1. Location-based Insights: Accurate Pollen Count Reports for Every 1 KM
Newly available pollen data offers more granular forecasts than ever. Companies can leverage this dynamic and highly-localized pollen information to drive their personalization strategies, delivering actionable pollen insights based on a specific geolocation.
Organizations and businesses delivering these alerts can choose to notify only those they’ve identified to be sensitive to specific plant pollen in their vicinity. This improved targeting helps build trust by demonstrating specific value and not disturbing an individual needlessly.
2. What’s the Poison: Tree, Weed, or Grass?
The seasonality of different plant pollen types is not the same and neither are the local environments and terrains in which different plant types grow.
Breaking down local pollen data into 3 main plant-type categories ensures continuous coverage across the different weed, tree, and grass pollen seasons and their impacted regions all year round.
3. Mapping Sensitivities to Specific Plant Species
Pollen is not a one-size-fits-all allergen. The same pollen grains can affect different allergy sufferers in diverse ways; reactions can change according to plant type and species.
BreezoMeter categorizes pollen data from 15 different plant species, including Oak, Hazel, Elm, Ragweed, and Graminales. Detailing specific pollen species in the air enables allergy companies to map out personal triggers and personalize insights based on individual sensitivities in the most affected regions at the most relevant times.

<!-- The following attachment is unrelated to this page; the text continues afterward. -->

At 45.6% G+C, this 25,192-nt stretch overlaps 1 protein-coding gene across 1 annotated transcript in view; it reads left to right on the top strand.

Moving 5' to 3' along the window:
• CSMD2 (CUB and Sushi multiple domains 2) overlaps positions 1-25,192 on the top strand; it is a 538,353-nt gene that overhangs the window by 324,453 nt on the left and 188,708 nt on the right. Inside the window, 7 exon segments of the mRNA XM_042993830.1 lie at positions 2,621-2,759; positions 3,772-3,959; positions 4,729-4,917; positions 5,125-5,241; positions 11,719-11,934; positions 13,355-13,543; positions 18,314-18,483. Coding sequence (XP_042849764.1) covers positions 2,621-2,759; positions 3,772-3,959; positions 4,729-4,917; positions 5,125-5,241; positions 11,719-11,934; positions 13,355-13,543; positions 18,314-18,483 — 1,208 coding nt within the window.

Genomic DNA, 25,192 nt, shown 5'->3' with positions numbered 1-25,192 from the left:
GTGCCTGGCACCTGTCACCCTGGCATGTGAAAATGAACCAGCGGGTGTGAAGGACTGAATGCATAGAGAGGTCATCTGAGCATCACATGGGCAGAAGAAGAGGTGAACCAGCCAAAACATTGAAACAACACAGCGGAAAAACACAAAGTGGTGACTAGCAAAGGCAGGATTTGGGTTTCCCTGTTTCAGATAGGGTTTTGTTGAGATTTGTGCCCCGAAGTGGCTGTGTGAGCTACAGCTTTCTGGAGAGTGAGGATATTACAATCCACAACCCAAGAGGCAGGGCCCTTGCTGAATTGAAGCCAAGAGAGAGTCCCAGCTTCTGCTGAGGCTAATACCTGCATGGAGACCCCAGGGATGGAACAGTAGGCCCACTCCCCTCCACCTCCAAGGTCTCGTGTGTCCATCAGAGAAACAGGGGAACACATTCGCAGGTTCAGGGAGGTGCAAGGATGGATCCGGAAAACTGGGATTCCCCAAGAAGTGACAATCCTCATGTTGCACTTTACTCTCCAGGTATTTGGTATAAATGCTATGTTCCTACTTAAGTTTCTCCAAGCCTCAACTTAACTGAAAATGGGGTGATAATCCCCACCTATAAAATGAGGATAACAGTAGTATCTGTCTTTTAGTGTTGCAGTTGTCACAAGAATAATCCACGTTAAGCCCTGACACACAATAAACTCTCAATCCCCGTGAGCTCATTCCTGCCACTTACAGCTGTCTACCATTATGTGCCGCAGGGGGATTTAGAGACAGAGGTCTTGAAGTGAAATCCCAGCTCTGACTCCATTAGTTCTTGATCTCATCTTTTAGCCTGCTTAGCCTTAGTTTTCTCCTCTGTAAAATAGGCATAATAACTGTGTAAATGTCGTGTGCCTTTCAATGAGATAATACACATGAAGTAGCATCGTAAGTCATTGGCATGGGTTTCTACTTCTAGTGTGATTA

For example, allergy sufferers around parts of Arizona and New Mexico are in the middle of peak tree pollen season at the time of writing, and Juniper can be clearly identified as the biggest local allergen:
Pollen heatmap, Arizona-New Mexico Region, 03.28.22
4. Personalized Pollen Insights & Recommendations
By leveraging geolocation and personal sensitivity records in conjunction with pollen data, companies can deliver health-focused alerts and recommendations based on the specific needs and environment of an individual allergy sufferer: from alerts to take medication before increases in specific pollen species to informing allergy sufferers when allergy risk is low so they can enjoy outdoor activities.
The global pharmaceutical brand ALK does exactly this with BreezoMeter’s pollen data, considerably enhancing engagement with their allergy companion app. After improving user engagement with timely pollen insights and an in-app education center, they managed to reduce app churn rate by 50%. (Read the full case study here)
5. Historical Pollen Data for Correlation Studies
Historical pollen data trends enable market analysts to correlate changes in pollen counts at specific regions and times with consumer trends such as buying patterns and medication-demand. Allergy companies can capitalize on these discovered patterns in different ways, such as informing demand planning strategies and focusing targeted their products and messaging at the most relevant, affected individuals.
Historical pollen data can also be correlated with patient data to identify which pollen types and climate conditions produce the most symptoms and hospitalization/patient care. Healthcare providers can then reduce costs by informing vulnerable patients in impacted areas of their personal risks at the right times, thus lowering the rates of doctor visits.